FETTERMAN IN HOSPITAL; TESTS RULE OUT STROKE
WASHINGTON — Pennsylvania Sen. John Fetterman, who had a stroke during his campaign last year, remained hospitalized and undergoing tests after feeling lightheaded, with tests so far negative for another stroke or seizure, his office said Thursday evening.
An MRI at George Washington University Hospital, along with other tests run by doctors, rule out a new stroke, Fetterman’s communications director Joe Calvello said in a statement Thursday evening.
Fetterman was being monitored with an electroencephalogram (EEG) — an instrument that measures brainwaves — for signs of a seizure, Calvello said.
“So far there are no signs of seizure, but he is still being monitored,” Calvello said.
Calvello gave no indication about when Fetterman might leave the hospital, but had said late Wednesday that Fetterman was “in good spirits and talking with his staff and family.”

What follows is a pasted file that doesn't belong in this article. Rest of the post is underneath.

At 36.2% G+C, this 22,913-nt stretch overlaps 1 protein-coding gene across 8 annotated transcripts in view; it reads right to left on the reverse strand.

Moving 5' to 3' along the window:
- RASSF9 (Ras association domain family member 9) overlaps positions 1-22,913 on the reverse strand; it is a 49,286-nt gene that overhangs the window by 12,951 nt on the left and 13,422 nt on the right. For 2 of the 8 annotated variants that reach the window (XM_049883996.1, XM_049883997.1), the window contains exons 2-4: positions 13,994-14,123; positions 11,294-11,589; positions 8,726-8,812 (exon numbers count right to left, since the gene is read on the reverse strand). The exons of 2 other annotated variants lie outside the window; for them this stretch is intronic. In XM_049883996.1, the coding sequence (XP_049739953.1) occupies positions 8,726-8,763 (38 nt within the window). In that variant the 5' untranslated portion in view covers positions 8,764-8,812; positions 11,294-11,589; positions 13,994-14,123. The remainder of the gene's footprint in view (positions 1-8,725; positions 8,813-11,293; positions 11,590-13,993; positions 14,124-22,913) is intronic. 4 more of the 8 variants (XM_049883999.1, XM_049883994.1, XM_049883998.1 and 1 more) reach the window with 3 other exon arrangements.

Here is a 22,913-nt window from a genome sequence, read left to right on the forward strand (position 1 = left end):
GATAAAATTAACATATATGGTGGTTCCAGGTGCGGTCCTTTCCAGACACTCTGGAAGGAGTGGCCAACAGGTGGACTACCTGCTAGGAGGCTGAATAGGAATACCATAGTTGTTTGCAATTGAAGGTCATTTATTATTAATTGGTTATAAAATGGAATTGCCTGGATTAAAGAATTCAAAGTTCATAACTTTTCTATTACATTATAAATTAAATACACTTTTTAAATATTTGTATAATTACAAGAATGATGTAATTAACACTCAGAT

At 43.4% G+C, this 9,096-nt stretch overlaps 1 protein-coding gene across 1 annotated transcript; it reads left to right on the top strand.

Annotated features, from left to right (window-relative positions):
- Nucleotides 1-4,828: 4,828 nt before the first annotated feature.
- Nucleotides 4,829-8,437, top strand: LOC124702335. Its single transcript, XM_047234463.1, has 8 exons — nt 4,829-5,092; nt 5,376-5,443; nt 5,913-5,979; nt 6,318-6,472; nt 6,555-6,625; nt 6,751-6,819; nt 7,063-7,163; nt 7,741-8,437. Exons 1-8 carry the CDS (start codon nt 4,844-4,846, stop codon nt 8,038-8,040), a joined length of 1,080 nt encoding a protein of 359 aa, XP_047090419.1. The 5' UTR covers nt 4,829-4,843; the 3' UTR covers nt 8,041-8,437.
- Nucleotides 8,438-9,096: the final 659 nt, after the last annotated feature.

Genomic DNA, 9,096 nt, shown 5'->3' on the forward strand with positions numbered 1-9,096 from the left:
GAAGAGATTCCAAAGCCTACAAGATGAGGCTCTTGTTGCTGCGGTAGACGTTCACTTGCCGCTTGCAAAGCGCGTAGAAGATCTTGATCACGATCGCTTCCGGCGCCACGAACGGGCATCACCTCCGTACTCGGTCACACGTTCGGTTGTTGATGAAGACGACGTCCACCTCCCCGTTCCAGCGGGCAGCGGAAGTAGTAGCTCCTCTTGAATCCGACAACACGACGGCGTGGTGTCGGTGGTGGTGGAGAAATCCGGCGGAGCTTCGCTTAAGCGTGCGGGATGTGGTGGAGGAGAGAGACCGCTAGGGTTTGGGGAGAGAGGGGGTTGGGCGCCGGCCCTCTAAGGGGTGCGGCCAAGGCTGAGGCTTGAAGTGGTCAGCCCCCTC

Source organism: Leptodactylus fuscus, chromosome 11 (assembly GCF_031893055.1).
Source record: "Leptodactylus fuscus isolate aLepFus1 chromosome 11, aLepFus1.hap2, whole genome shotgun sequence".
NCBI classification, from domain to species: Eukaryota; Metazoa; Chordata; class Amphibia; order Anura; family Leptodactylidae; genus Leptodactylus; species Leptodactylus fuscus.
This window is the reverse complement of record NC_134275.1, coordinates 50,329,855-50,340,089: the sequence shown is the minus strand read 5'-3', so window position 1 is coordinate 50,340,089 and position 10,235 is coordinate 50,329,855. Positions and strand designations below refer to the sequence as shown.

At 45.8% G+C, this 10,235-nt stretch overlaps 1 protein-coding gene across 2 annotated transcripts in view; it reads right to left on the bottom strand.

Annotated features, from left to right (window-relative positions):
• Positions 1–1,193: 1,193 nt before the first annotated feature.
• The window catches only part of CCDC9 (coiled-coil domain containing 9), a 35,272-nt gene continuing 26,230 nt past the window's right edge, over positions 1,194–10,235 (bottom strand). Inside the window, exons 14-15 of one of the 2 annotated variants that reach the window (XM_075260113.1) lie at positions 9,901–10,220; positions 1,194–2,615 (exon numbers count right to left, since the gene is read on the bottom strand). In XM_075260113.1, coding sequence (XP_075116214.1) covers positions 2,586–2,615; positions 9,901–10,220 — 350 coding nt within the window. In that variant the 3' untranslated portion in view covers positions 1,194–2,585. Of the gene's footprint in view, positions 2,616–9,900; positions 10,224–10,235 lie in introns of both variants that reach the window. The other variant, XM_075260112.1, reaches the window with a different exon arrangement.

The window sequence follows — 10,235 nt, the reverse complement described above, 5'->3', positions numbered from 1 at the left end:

Fetterman felt lightheaded Wednesday while attending a Democratic retreat in Washington and went to the hospital, staying overnight for testing.
In November, Fetterman, 53, won the seat held by now-retired Republican Pat Toomey after a hard-fought contest against GOP nominee Mehmet Oz.
Fetterman, who was the lieutenant governor, defeated the celebrity heart surgeon by 5 percentage points, flipping a seat that was key to Democrats holding the Senate majority. More than $300 million was spent during the campaign, making it the most expensive Senate race in 2022.
His campaign was derailed on May 13 when he had what he later called a nearfatal stroke just days before the Democratic primary.
He underwent surgery to implant a pacemaker with a defibrillator to manage two heart conditions, atrial fibrillation and cardiomyopathy, and spent much of the summer recovering and off the campaign trail.
As a result of the stroke, Fetterman has struggled with auditory processing disorder, a common aftereffect that can leave a person unable to speak fluidly and quickly process spoken conversation into meaning.